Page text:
FATF asks Pakistan to tighten laws against terror financing; needs 12 votes to exit 'grey list'
Pakistan was placed on the 'grey list' by the FATF in June 2018 and was given a plan of action to complete it by October 2019 or face the risk of...
Islamabad: A global terror financing watchdog has asked Pakistan to further tighten its laws to bring individuals involved in money laundering and terror financing to task, media reports said on Tuesday.
The International Cooperation Review Group (ICRG), a sub-group of the Financial Action Task Force (FATF), evaluated the performance of Pakistan during its ongoing meeting in Paris which would continue until February 21.
"The FATF has expressed satisfaction over the steps taken by Pakistan to curb terror financing and demanded that the country further tightens its laws to bring individuals involved in money laundering and terror financing to task," The Express Tribune newspaper reported.
Citing the recent conviction of Mumbai attack mastermind and Jamat-ud Dawa chief Hafiz Saeed, the Pakistani officials said that the judicial system in the country was fully independent and the courts were taking decisions on merit, which were being implemented.
The Paris-based FATF observed substantial progress made by Pakistan in the implementation of 14 of the 27 recommendations about the country's anti-money laundering and combating financing of terrorism (AML/CFT) mechanism, Dunya News TV reported.
"Pakistan has adopted an effective strategy in the financial sector to curb terror financing and enhanced cooperation between institutions to combat transfer of funds to terrorists," it reported.
The meetings of Paris-based FATF began on Monday but the plenary session, which will decide whether to keep Pakistan on the grey list, begins on Wednesday.
Pakistan was placed on the 'grey list' by the FATF in June 2018 and was given a plan of action to complete it by October 2019 or face the risk of being placed on the 'blacklist' along with Iran and North Korea.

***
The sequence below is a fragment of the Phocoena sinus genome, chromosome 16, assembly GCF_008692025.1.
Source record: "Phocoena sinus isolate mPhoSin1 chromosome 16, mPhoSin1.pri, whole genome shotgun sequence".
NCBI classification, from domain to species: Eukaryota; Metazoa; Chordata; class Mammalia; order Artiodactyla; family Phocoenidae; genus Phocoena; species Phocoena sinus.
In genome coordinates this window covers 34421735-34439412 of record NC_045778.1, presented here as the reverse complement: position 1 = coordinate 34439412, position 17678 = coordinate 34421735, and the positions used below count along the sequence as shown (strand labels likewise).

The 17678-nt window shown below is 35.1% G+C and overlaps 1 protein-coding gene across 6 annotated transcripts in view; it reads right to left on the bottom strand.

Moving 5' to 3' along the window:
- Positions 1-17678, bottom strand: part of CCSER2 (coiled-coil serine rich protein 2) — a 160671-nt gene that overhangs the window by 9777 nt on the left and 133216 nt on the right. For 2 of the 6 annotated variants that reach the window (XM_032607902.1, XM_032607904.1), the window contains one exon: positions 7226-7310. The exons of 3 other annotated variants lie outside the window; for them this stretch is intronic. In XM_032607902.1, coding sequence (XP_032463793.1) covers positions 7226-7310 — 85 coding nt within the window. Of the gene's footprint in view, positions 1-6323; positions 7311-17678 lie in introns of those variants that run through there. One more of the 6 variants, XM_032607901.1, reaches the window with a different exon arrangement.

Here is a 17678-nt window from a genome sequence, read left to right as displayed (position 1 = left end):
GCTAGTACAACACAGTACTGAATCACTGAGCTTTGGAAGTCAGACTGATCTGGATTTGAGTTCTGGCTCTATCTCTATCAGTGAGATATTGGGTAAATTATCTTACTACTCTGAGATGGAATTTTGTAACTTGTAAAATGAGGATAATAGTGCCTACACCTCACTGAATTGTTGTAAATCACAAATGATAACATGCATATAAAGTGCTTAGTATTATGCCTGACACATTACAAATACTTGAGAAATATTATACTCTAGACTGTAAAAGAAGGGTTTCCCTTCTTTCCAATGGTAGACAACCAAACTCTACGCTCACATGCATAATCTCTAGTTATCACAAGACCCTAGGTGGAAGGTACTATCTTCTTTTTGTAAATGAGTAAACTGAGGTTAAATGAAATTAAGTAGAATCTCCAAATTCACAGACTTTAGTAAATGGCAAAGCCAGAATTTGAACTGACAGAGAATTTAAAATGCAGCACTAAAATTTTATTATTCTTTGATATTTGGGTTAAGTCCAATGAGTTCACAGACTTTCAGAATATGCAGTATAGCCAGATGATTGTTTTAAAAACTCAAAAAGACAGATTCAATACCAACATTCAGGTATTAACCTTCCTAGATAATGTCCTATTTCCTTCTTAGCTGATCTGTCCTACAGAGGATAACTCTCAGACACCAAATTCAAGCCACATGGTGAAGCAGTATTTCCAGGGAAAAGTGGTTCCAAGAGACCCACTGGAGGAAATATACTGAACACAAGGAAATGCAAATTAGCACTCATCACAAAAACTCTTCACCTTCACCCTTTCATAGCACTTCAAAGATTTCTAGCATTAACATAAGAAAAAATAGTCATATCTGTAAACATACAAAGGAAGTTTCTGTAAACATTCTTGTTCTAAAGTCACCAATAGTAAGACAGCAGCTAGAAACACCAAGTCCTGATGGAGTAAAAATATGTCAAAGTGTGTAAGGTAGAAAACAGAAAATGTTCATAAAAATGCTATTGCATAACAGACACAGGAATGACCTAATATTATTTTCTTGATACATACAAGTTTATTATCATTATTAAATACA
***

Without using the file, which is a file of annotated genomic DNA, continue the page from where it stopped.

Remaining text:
Pakistan needs 12 votes out of 39 to exit the 'grey list' and move to 'white list'.
To avoid 'blacklist', it needs support of three countries.
In the last month's FATF meeting in Beijing, Pakistan got support of Malaysia and Turkey besides FATF current chair China.
Local media suggested that FATF will make the final decision about Pakistan on Friday but it is likely to retain it on the current grey list.
In the previous FATF review held in October, it was found that while Pakistan has made significant improvements, but it will have to take "extra measures" for "complete" elimination of terror financing and money laundering.
The FATF is an inter-governmental body established in 1989 to combat money laundering, terrorist financing and other related threats to the integrity of the international financial system.
The FATF currently has 39 members including two regional organisations -- the European Commission and Gulf Cooperation Council.
India is a member of the FATF consultations and its Asia Pacific Group.
If Pakistan continues with the 'Grey List', it will be difficult for the country to get financial aid from the IMF, World Bank, ADB and the European Union, thus further enhancing problems for the nation which is in a precarious financial situation.